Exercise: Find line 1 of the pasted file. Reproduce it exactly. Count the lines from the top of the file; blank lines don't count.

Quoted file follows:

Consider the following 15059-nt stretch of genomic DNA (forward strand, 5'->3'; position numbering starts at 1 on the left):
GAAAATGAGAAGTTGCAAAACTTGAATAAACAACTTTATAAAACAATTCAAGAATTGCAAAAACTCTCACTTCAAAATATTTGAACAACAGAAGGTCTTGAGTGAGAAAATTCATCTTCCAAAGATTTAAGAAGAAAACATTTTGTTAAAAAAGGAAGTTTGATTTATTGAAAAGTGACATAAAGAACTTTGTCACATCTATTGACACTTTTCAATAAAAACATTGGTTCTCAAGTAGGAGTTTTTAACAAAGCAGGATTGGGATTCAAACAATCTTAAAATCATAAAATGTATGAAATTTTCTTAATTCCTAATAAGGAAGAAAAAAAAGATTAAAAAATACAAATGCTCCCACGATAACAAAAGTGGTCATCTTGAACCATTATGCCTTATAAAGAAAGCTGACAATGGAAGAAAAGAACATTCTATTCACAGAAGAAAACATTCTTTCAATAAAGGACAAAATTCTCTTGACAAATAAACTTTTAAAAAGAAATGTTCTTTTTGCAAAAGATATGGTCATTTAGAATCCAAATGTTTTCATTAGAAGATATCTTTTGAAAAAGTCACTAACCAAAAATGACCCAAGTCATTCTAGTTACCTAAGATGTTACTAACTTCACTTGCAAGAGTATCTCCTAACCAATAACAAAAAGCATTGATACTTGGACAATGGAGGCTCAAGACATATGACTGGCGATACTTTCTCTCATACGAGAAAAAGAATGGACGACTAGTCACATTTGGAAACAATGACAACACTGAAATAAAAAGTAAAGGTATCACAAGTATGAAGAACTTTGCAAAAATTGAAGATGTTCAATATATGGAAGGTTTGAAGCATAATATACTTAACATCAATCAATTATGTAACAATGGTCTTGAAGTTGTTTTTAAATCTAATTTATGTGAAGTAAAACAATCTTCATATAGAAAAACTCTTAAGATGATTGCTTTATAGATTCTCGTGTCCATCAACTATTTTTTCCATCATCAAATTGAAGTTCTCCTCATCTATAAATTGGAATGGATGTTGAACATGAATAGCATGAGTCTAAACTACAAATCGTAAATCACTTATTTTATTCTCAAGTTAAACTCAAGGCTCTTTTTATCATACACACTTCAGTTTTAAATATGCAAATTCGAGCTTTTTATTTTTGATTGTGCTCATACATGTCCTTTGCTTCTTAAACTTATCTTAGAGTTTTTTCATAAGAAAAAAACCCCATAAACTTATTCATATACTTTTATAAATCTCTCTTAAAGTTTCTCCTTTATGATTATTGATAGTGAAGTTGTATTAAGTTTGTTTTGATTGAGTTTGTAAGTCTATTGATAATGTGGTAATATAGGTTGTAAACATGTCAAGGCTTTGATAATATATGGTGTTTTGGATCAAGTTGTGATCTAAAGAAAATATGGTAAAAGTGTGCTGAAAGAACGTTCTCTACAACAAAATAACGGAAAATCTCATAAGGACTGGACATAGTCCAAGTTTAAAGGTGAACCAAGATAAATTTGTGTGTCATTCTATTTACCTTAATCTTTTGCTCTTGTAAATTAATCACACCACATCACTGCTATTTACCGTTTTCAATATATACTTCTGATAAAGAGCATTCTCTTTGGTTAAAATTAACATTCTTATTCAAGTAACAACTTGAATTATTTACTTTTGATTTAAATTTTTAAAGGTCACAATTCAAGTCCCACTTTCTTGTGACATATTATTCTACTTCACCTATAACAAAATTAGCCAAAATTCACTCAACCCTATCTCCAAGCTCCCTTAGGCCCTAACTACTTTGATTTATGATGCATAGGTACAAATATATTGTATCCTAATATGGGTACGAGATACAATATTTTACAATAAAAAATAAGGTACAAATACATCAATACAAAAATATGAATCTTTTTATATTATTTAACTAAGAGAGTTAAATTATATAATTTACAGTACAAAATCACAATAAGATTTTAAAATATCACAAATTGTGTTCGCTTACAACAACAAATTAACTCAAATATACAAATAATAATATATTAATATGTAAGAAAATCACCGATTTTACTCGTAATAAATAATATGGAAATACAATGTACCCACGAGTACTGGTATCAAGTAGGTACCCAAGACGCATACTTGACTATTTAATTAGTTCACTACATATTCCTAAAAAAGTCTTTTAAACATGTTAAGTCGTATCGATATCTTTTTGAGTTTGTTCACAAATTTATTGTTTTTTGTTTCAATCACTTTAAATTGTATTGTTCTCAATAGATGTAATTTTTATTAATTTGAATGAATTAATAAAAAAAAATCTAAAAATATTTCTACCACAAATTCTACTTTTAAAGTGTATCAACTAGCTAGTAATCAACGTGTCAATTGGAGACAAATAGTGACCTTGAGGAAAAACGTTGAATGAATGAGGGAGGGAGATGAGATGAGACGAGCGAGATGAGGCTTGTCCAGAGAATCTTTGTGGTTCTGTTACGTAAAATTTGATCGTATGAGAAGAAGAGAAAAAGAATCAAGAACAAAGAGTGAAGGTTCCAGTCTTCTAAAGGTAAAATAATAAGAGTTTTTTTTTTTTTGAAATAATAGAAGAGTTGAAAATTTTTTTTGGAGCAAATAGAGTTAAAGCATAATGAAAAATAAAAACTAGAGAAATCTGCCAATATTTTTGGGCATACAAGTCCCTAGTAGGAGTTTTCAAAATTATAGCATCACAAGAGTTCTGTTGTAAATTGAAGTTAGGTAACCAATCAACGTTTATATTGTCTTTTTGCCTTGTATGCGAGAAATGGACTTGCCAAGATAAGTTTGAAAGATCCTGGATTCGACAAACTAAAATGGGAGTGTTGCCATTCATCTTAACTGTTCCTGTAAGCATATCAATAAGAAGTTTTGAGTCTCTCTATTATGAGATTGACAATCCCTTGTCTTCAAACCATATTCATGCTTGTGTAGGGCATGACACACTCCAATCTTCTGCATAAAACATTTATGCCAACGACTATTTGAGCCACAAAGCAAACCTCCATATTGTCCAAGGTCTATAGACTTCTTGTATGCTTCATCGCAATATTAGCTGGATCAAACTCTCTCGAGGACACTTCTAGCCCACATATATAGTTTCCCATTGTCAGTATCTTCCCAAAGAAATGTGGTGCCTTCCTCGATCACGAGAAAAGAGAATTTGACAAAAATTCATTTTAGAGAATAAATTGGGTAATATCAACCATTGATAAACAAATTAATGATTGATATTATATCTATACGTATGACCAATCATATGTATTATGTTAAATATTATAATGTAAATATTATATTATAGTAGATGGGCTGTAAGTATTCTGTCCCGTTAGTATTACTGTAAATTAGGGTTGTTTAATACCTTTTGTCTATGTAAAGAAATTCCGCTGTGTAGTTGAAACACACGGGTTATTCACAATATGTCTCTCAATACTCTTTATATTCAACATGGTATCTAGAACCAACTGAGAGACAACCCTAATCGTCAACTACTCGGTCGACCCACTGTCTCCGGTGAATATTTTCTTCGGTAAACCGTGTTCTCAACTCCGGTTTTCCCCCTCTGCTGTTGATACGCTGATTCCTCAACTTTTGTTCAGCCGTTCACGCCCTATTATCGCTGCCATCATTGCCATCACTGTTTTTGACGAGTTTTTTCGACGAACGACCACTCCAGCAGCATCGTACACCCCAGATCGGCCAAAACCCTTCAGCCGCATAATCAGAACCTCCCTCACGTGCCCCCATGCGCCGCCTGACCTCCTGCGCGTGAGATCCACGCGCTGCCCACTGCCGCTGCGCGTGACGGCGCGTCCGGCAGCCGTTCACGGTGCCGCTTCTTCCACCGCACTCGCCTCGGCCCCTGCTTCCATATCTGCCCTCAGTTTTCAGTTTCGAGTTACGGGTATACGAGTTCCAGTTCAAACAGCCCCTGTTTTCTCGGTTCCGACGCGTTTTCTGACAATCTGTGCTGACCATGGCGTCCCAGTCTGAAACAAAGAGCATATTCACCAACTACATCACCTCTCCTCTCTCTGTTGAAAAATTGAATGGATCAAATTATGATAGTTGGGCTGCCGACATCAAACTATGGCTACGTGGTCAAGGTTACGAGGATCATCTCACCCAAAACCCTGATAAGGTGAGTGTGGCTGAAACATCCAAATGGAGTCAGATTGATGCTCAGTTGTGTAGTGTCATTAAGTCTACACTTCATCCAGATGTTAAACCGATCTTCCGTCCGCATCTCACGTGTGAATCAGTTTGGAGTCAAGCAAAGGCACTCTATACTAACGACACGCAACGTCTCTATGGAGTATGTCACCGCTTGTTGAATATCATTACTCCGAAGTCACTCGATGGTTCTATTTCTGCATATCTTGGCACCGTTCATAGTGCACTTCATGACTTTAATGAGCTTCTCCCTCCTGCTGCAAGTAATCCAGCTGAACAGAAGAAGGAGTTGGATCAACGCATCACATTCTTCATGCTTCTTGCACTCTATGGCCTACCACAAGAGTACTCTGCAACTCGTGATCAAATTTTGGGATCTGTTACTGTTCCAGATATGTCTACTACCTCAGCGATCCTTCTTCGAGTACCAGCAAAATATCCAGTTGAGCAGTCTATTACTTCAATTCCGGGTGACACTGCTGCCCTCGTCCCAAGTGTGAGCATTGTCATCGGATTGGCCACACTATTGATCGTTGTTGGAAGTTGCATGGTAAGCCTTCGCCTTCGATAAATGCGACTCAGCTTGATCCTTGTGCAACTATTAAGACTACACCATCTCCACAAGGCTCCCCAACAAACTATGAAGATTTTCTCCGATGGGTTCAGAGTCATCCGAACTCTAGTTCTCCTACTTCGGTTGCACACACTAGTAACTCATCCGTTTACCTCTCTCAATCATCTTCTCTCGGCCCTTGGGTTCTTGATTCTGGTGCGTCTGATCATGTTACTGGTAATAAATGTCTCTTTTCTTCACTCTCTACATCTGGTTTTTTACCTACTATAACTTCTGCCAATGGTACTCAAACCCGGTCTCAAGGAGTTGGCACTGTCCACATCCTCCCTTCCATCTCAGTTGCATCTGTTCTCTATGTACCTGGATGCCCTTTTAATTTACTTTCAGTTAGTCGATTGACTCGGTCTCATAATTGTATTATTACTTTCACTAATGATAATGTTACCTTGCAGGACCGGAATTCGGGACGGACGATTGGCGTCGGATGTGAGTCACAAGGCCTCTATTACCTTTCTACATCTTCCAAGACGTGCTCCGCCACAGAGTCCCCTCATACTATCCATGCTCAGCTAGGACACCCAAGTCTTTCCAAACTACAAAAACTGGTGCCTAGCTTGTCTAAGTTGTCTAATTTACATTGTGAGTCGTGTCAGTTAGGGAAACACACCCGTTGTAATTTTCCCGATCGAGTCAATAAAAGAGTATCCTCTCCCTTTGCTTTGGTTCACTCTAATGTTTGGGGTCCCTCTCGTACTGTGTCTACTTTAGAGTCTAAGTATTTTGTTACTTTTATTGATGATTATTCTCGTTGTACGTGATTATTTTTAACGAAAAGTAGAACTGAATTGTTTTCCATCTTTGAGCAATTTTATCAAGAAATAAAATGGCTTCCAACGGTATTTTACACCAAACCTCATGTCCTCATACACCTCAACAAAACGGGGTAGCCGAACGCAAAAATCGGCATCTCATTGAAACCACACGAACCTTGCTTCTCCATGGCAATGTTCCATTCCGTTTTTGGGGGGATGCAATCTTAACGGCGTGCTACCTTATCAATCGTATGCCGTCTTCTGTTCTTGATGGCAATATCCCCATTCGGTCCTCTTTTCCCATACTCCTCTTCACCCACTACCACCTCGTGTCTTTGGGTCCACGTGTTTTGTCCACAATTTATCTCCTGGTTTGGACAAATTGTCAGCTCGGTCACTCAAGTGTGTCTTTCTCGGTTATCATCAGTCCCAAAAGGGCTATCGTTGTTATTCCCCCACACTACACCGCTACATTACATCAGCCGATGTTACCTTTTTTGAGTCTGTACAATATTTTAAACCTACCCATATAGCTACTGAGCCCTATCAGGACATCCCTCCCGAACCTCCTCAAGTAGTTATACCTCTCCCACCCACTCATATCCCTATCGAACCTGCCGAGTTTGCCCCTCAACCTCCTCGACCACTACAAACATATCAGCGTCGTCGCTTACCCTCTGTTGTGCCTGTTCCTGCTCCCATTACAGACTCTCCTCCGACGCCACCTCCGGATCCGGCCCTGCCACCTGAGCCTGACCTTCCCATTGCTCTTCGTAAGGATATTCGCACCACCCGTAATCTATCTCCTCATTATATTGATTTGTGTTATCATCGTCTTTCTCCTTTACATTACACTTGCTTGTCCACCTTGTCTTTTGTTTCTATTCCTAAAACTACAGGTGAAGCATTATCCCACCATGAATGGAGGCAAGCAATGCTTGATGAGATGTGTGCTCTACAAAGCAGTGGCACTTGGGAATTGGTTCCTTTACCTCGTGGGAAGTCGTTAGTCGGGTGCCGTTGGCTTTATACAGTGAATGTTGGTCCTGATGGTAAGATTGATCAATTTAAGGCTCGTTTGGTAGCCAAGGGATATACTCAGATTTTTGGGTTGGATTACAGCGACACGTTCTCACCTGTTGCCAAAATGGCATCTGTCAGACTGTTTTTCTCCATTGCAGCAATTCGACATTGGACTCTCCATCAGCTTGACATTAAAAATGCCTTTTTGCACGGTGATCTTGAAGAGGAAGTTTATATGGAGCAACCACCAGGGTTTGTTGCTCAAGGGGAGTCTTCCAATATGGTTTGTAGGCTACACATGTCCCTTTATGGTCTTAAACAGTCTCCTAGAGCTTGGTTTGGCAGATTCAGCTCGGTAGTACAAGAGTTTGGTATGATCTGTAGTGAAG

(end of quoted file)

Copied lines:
Consider the following 15059-nt stretch of genomic DNA (forward strand, 5'->3'; position numbering starts at 1 on the left):